I use back buttons on knitted cardigans in order to prevent over stretching of the fabric under buttons. Also, note the locations of buttons relative to holes. Do you notice that they are not right in the middle of the hole? They are almost at the top of the holes. When placed in the middle, the left front tends to hang lower than the right as the left front slides down until it is supported by buttons. In a sewing book, you learn how buttons and button holes are positioned relative to each other, and that’s how I know.

Sunday, January 20, 2008

Herringbone Hat à la May

This pattern is written for the finished crown circumference of 24” (for a person with head circumference of 23”) only. For a smaller size, adjustments are required. When you find errors, please let me know.

What you need:
- Classic Elite Beatrice, 4 balls (actually 3 balls and a few more yards). Yarn spec of Beatrice is 63 yards/ 50 gm ball, gauge 4 stitches = 1" on #10 1/2 needles, and heavy worsted weight. For a smaller size, 3 balls are enough.
- Knitting needles in size 5.5mm.
- Tapestry needle for seaming.

Herringbone pattern:
- Row 1 (WS): Repeat [purl 2 stitches together, before taking stitches off of the left needle, purl the first stitch again] until one stitch left on the left needle, purl 1.
- Row 2 (RS): Repeat [slip 1 stitch knit-wise, knit 1, pick up the slipped stitch with the left needle and knit it] until one stitch left on the left needle, knit 1.

Gauge: In herringbone pattern, 24 stitches by 20 rows for a 4” square.

For finished crown circumference of 24” (for a person with head circumference of 23”)
Side crown: Lace cast on 145 stitches. Repeat row 1 and row 2 9 times, with the total of 18 rows.

Top of the crown:
Row 19 (WS) - Repeat [pattern 6 stitches, p2tog twice] until 5 stitches remain, pattern 4 stitch, p1. 117 stitches remain. Notice, p2tog must be repeated in a row so as not to disturb the herringbone pattern.
Row 20 and all the even numbered rows for the top of the crown - knit as Row 2.
Row 21 - Repeat [pattern 14 stitches, p2tog twice, pattern 16 stitches, p2tog twice] three times, pattern 2 stitches, p1. 105 stitches remain.
Row 23 - Repeat [pattern 12 stitches, p2tog twice, pattern 14 stitches, p2tog twice] three times, pattern 2 stitches, p1. 93 stitches remain.
Row 25 - Repeat [pattern 10 stitches, p2tog twice, pattern 12 stitches, p2tog twice] three times, pattern 2 stitches, p1. 81 stitches remain.
Row 27 - Repeat [pattern 8 stitches, p2tog twice, pattern 10 stitches, p2tog twice] three times, pattern 2 stitches, p1. 69 stitches remain.
Row 29 - Repeat [pattern 6 stitches, p2tog twice, pattern 8 stitches, p2tog twice] three times, pattern 2 stitches, p1. 57 stitches remain.
Row 31 - Repeat [pattern 4 stitches, p2tog twice, pattern 6 stitches, p2tog twice] three times, pattern 2 stitches, p1. 45 stitches remain.
Row 33 - Repeat [pattern 2 stitches, p2tog twice, pattern 4 stitches, p2tog twice] three times, pattern 2 stitches, p1. 33 stitches remain.
Row 34 - K2tog until the last stitch, k1. 17 stitches remain.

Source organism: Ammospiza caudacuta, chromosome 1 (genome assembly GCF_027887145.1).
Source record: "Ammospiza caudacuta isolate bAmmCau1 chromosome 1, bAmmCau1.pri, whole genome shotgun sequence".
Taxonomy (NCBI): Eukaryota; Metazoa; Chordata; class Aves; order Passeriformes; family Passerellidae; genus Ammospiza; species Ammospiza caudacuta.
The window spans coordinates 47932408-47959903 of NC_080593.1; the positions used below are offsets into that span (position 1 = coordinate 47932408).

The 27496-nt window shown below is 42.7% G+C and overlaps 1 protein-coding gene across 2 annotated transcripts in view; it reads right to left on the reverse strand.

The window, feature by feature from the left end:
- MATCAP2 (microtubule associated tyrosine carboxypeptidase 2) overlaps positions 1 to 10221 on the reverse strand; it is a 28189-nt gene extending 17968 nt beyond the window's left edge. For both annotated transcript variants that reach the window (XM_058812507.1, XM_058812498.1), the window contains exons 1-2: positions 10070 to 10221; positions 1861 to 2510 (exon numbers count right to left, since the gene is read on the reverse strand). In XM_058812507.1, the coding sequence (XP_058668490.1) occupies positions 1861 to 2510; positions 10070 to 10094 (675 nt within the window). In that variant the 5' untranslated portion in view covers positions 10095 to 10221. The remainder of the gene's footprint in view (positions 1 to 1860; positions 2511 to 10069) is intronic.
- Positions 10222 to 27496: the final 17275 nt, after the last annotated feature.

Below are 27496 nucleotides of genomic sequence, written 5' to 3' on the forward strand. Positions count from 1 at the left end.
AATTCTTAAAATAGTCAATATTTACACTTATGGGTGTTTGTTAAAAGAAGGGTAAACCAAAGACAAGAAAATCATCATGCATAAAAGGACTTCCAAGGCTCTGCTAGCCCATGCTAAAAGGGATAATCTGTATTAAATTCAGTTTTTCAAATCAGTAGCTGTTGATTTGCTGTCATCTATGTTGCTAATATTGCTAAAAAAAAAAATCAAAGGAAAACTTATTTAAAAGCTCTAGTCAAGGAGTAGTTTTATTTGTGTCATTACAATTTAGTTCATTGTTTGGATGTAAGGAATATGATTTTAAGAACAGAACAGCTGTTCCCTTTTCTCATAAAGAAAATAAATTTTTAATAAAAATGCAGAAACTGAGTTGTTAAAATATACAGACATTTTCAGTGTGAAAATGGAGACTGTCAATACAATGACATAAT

Cut the yarn, leaving about 20” hanging for seaming.
Pull the yarn through the remaining 17 stitches and tighten. At this point, you can start seaming and check the size, but do not cut the remaining yarn. Before start knitting the brim, you will need to undo seaming for about 1 to 2 inches so that the brim can be knitted flat. When seaming, pick up the vertexes of herringbone pattern, abutting the sides together.

Pick up 145 stitches from the bottom of the crown with right side facing.
Knit as Row 1 (WS) - Purl patterned stitches.
Row 2 (RS) - Repeat [pattern 20 stitches as Row 2 of the crown, yo] 7 times, pattern 5 stitches (152 stitches)
Row 3 (WS) and all the WS rows - Repeat [purl patterned stitches to yo, add one stitch by picking up a bar of the previous row] until the last yo, add one stitch by picking up a bar of the previous row, purl patterned stitches to the end. Notice that two stitches are added at yo in order to maintain the herringbone pattern. 159 stitches on the needle.
Row 4 - Purl pattern 10 stitches, yo, repeat [pattern 22 stitches, yo] 6 times, pattern 17 stitches (166 stitches)
Row 5 - Repeat Row 3 (173 stitches)
Row 6 - Repeat [purl pattern 20 stitches, yo] 8 times, pattern 13 stitches. (181 stitches)
Row 7 - Repeat Row 3 (189 stitches)
Cast off - Facing RS, ssk, repeat [ssk, cast off] until one stitch remain, cast off the last stitch together with the stitch on the right needle.

Seam the hat.

Thursday, January 10, 2008

Circular Shawl by Shida Hitomi

A friend of mine has asked me to translate texts on a pattern by Shida Hitomi. It is an almost circular shawl from Ms. Shida's recent book "Couture Knits vol. 12".

Yarn spec (It is available on page 34 of the book. It is the fifth one from the top): Extra fine merino 50%, nylon 50%, about 200 m per 40 g ball, recommended needle size 5 to 6 (in Japanese sizing), gauge is 22-24 stitches by 33-35 rows.

Yarn requirement: 4 balls (about 800 m)

Needles: Japanese size 7 knitting needles and size 4/0 crochet hook.

Finished diameter: 53.5 cm

Knitting instructions:
- Make a circle and pick up 15 stitches by repeating knit 1, yarn over.